The attacks were recorded after the Australian Government established an online reporting system for cyber crime in an attempt to improve law enforcement efforts.
The report, covering the period 2013 and 2014, singles out particularly damaging email security attacks in Australia, so far costing the county around $15 million in just one year.
The global security report jointly published by the US-based CSIS — the leading cyber security think-tank in the US capital — with security firm McAfee, the FBI and the Department of Homeland Security, reports that Telstra in 2016, found that almost 60% of businesses were detecting security incidents on at least a monthly basis.
The incidents included almost one-quarter of businesses that had suffered from a ransomware incident.
“One local council was defrauded out of $340,000 when a cyber criminal sent a series of fake invoices to city councillors over the course of a month,” the report says.
“The Australian Government has been active in trying to confront this threat, announcing that it would allocate more $170 million in 2016 toward supporting its new National Cyber Security Strategy and proposing legislation that expands the country’s anti-money laundering rules to domestic cryptocurrency exchanges.
“Cyber crime is relentless, undiminished, and unlikely to stop. It is just too easy and too rewarding, and the chances of being caught and punished are perceived as being too low,” the report notes in its overview of global cyber security.
According to the report, cyber criminals at the high end are as technologically sophisticated as the most advanced information technology companies, and, like them, have moved quickly to adopt cloud computing, artificial intelligence, software-as-a-service, and encryption.
“Cyber crime remains far too easy, since many technology users fail to take the most basic protective measures, and many technology products lack adequate defences, while cybercriminals use both simple and advanced technology to identify targets, automate software creation and delivery, and monetisation of what they steal,” the report warns.
The report also notes:
“Where cyber crime is the undisputed leader, however, is in its ability to make hundreds of millions of people victims.
"A good estimate is that two-thirds of the people online — more than two billion individuals — have had their personal information stolen or compromised. One survey found that 64% of Americans had been victims of fraudulent charges or loss of personal information. Cyber crime is front-page news because it touches everyone.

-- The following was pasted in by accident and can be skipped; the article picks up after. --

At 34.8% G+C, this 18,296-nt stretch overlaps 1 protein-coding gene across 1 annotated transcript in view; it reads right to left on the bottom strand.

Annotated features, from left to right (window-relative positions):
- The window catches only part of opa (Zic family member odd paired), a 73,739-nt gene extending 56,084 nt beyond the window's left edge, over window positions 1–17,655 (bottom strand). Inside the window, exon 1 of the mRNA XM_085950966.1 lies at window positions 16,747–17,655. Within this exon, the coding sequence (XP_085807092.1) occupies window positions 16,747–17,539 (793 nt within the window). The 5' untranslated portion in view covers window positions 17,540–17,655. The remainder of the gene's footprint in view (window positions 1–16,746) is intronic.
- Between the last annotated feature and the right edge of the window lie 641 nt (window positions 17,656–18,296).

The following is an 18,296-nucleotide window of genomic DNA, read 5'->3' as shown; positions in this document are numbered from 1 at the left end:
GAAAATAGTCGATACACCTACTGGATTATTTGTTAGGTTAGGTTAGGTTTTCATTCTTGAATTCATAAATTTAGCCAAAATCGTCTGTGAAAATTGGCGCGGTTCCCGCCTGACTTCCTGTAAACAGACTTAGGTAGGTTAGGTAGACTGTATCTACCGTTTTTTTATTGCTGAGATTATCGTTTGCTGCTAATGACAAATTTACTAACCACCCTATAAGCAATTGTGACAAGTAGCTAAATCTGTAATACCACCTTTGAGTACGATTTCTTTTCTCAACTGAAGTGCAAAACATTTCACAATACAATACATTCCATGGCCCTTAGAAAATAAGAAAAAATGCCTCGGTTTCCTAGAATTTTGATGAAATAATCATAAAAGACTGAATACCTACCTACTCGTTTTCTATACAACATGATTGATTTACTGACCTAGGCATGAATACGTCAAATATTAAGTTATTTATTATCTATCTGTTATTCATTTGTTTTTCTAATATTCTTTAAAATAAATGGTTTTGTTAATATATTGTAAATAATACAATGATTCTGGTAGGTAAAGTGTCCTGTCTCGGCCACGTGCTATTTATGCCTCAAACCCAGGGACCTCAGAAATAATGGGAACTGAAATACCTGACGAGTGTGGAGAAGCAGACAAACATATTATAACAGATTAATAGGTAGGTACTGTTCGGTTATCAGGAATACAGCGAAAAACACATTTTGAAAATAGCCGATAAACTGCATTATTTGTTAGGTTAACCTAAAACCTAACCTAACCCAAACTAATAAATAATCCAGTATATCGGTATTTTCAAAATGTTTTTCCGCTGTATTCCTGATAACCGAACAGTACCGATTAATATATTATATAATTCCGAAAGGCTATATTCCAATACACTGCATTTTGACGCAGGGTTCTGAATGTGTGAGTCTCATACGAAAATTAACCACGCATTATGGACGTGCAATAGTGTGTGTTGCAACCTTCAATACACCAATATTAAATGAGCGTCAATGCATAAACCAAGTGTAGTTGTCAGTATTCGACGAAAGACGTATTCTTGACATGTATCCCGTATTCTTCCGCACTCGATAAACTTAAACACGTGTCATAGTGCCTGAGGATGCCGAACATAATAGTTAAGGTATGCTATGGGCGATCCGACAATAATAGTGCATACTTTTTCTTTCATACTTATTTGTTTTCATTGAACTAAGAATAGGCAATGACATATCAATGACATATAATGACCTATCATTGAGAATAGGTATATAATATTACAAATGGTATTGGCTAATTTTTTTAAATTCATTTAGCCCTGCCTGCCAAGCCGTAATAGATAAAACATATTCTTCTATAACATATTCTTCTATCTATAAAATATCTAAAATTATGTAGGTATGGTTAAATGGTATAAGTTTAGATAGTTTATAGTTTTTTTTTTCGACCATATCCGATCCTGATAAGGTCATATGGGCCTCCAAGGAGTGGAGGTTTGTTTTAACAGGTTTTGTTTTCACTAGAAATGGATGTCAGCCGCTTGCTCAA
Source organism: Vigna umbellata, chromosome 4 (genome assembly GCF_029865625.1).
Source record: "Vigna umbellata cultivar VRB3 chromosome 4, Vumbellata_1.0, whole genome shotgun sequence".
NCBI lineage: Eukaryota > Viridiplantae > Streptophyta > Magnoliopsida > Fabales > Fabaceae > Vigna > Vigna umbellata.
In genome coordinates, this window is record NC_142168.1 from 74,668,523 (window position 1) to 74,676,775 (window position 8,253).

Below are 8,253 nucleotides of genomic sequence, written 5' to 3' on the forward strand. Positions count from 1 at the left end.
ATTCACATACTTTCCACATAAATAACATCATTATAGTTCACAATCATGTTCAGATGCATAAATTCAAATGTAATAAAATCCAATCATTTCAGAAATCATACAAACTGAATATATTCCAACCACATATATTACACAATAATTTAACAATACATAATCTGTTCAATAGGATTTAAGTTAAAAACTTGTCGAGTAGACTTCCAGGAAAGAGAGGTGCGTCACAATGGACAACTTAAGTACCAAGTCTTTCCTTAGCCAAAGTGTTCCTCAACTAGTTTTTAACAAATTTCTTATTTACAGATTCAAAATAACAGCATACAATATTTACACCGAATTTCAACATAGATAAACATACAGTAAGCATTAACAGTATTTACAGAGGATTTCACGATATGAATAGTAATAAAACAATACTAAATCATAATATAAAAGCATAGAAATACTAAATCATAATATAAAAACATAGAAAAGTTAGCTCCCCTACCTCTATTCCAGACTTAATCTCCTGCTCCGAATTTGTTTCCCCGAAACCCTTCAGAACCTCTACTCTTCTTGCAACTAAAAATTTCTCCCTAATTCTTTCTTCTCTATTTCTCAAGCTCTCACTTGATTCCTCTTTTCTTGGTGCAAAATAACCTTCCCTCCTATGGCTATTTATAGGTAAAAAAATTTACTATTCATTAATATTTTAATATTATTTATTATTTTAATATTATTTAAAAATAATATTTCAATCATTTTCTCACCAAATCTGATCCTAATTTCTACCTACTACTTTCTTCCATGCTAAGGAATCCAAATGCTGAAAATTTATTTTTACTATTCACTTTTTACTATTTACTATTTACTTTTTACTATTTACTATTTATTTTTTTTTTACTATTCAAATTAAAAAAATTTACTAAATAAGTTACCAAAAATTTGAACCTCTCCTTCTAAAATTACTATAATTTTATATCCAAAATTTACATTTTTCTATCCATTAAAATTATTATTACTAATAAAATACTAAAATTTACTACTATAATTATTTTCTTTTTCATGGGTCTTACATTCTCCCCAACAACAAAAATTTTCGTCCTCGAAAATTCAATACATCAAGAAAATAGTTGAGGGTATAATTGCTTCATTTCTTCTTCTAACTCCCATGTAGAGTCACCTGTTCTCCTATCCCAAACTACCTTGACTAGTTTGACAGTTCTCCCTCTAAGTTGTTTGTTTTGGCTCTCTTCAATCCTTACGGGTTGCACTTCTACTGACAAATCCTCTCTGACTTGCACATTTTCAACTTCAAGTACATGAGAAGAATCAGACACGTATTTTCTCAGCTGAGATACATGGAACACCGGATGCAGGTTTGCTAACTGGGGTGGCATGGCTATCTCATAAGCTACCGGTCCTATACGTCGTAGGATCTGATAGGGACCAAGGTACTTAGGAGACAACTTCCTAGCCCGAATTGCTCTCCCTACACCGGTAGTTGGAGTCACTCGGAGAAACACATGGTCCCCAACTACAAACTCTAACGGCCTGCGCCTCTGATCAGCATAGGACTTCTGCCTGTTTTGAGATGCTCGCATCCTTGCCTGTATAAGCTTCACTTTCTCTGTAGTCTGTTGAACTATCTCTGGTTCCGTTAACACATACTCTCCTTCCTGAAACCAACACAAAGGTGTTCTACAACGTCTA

“Cyber crime also leads in the risk-to-payoff ratio. It is a low-risk crime that provides high payoffs. A smart cyber criminal can make hundreds of thousands, even millions of dollars with almost no chance of arrest or jail.
“When you think of big cyber crimes, from Target to SWIFT to Equifax, none of the perpetrators have been prosecuted to date. Law enforcement agencies can be aggressive and skillful in pursuing cyber criminals, but many operate outside their reach. This is one reason why the cost of cyber crime continues to grow.”
The report says that in 2014, CSIS estimated that cybercrime costs the world’s economy almost $500 billion, or about 0.7% of global income, noting that is more than the income of all but a handful of countries, making cyber crime a very lucrative occupation. “Our current estimate is that cyber crime may now cost the world almost $600 billion, or 0.8% of global GDP.”
The report says the reasons for this growth are:
- Quick adoption of new technologies by cyber criminals;
- The increased number of new users online (these tend to be from low-income countries with weak cyber security);
- The increased ease of committing cyber crime, with the growth of cyber crime-as-a-service;
- An expanding number of cyber crime “centres” that now include Brazil, India, North Korea, and Vietnam; and
- A growing financial sophistication among top-tier cyber criminals that, among other things, makes monetisation easier.
According to the report, monetisation of stolen data, “which has always been a problem for cyber criminals”, seems to have become less difficult because of improvements in cyber crime black markets and the use of digital currencies.
“Stolen credit card numbers and personally identifiable information (PII) are offered for sale in quantity on the dark web using a complex set of transactions involving brokers and other intermediaries in black markets. Financial theft is transferred to the criminals’ own bank accounts through a series of transfers intended to disguise and confuse.
“Intellectual property is either used by the acquirers or sold. Digital currency makes ransomware payments easier and less traceable. The increased ease of monetisation is another reason why cyber crime has increased.
“Cyber crime operates at scale. The amount of malicious activity on the Internet is staggering. One major internet service provider reports that it sees 80 billion malicious scans a day, the result of automated efforts by cyber criminals to identify vulnerable targets. Many researchers track the quantity of new malware released, with estimates ranging from 300,000 to a million viruses and other malicious software products created everyday.
“Most of these are automated scripts that search the Web for vulnerable devices and networks. Phishing remains the most popular and easiest way to commit cyber crime, with the Anti-Phishing Working Group Monetisation of stolen data, which has always been a problem for cyber criminals, seems to have become less difficult because of improvements in cyber crime black markets and the use of digital currencies.”